All business owners want to focus on what their business does. The successful ones find a way to also focus on how it works.
Entrepreneurs who have a clear focus on what the business sells and how it can make money doing it still must manage the money. Since 1912, we’ve been close friends to business owners and their families. We have seen hundreds of businesses fail, in a good market, because the money management wasn’t up to par.
Starting your own business is hard, but it isn’t rocket science.
Many people started out with a good idea and a banker to help them figure out the financial side of business operations. The old-time bankers will tell you that the best part of banking was sitting across the kitchen table from an entrepreneur with a “heart for his work” who wanted to learn how to manage a balance sheet.
We’ve got some stories, but we’ll save that for another time.
The fundamentals of starting – and keeping – a business haven’t changed much since 1912 when we began bankrolling the State’s economy. A successful entrepreneur almost always:
The best, easiest work follows the better preparation. This is particularly true for your new business. The better preparation for starting and maintaining a business is the business plan.
Loved by business professors and consultants but feared by worker-bee entrepreneurs, a business plan forces you to put down in writing the important stuff: what the business will do, how it will make money, what makes it different, why customers will want what you do, how much it will cost to operate, how much you want (and need) to make for it be worthwhile.
The forced discipline of completing a business plan has a number of benefits, not the least of which is a “sanity check” – is this really a good idea that can generate sufficient revenue? Even the US government can help would-be business owners to get started with a free tool to help you create a basic business plan.
A business plan won’t make your business succeed, but we can’t recall a firm that survived without one.
The best entrepreneurs are information sponges and they seek sources for the best information. Good bankers are always a part of that group. Seek out a community banker at Peoples Bank who has the experience and training to help you with the fundamentals of financing and balance sheet management. Peoples Bank pays their bankers for just that kind of community economic development and, in fact, the bank enrolls many of them in a 4-year specialized course called the North Carolina School of Banking to learn, among many other things, extensive business accounting best-practice. Over the years this School has taught thousands of community bankers from all over the US how to offer sound business financial management advice to entrepreneurs. (The majority are from NC, which is a big reason why North Carolina has one of the country’s best-managed companies in the country.)
Your community banker(s) will help you understand how to put a good business plan together, why you need to keep your business account(s) separate from personal bank accounts, and what to know about lining up finance options. There are many different ways to finance business needs so you will need guidance for understanding which is the best option for your company.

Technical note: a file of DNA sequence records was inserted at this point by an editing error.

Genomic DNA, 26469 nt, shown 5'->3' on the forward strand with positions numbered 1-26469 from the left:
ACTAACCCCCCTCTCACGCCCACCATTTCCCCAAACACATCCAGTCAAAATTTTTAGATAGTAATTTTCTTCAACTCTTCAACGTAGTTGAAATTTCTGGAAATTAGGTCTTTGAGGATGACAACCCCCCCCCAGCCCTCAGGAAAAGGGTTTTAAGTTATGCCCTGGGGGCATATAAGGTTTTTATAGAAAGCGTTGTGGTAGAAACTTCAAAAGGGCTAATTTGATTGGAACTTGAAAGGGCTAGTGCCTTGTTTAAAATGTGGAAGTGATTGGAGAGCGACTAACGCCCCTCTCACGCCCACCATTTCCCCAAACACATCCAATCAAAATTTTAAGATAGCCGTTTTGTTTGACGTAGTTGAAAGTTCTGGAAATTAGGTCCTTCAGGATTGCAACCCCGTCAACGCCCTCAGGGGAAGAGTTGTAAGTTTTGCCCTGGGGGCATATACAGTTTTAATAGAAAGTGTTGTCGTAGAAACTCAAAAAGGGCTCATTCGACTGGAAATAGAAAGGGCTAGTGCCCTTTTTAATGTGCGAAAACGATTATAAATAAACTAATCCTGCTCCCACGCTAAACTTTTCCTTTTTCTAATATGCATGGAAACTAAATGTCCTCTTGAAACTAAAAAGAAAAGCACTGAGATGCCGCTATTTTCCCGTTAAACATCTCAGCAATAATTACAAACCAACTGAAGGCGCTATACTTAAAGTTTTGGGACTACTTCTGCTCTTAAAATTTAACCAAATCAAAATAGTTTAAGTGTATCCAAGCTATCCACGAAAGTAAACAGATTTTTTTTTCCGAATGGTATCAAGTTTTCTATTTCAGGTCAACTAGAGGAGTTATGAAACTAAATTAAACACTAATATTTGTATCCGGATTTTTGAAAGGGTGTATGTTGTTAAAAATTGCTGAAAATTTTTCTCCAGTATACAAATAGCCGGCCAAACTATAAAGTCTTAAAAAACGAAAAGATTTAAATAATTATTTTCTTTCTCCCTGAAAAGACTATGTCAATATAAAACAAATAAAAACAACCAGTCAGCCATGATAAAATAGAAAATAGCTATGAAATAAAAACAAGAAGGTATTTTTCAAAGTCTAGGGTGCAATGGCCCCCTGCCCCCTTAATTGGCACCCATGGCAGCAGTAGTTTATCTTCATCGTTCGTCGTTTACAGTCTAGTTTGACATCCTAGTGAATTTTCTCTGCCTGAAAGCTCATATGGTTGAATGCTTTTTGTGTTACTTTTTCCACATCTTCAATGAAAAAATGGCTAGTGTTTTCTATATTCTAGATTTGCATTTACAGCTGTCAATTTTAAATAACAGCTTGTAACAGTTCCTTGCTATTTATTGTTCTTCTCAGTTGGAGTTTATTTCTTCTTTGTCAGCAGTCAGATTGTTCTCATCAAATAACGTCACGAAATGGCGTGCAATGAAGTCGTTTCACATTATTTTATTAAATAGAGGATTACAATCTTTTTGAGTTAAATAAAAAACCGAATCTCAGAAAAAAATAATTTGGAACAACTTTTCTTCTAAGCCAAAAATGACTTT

In addition to your community banker, the Small Business Association has loads of local business operation resources, including links to organizations who can provide mentoring from experienced business owners and managers.
Don’t forget to pay taxes! We can’t tell you how many people start their business and do well – or rather think they are doing well – until they get a tax bill they can’t cover! A good accountant or tax planner is worth their weight in fees to avoid that complication.
Your computer screen informs you it won’t work today unless you pay it to. Scam artists are causing just such a thing to happen in offices all over the globe using “ransomware”, malicious software unwittingly installed on computers. It used to be that business owners could rely heavily on their instinct to avoid scams and frauds. Those days are gone. Now threats can arrive unseen via an honest mistake in clicking a bad email link or visiting the wrong website.
To prepare against it, smart business operators are training themselves and employees to be smart about cybercrime methods and how to avoid them.
Nobody is immune to theft or fraud, and business owners must be wary of schemes or offers that appear “too good to be true” or that come buried in the millions of bytes delivered over the internet connection in the network closet.
The best part of any economy is the small business. The people who work there are some of the most creative, industrious and happy of any group. Their long-lived companies are living testimony to the validity of the fundamentals contained in this post. Successful business owners have a solid business plan, make a personal connection with a well-trained banker, know how to choose the best among their options for borrowing money, and are prepared to identify and survive threats.
Be assured of our best wishes for your company!
Links to resources referred to this post: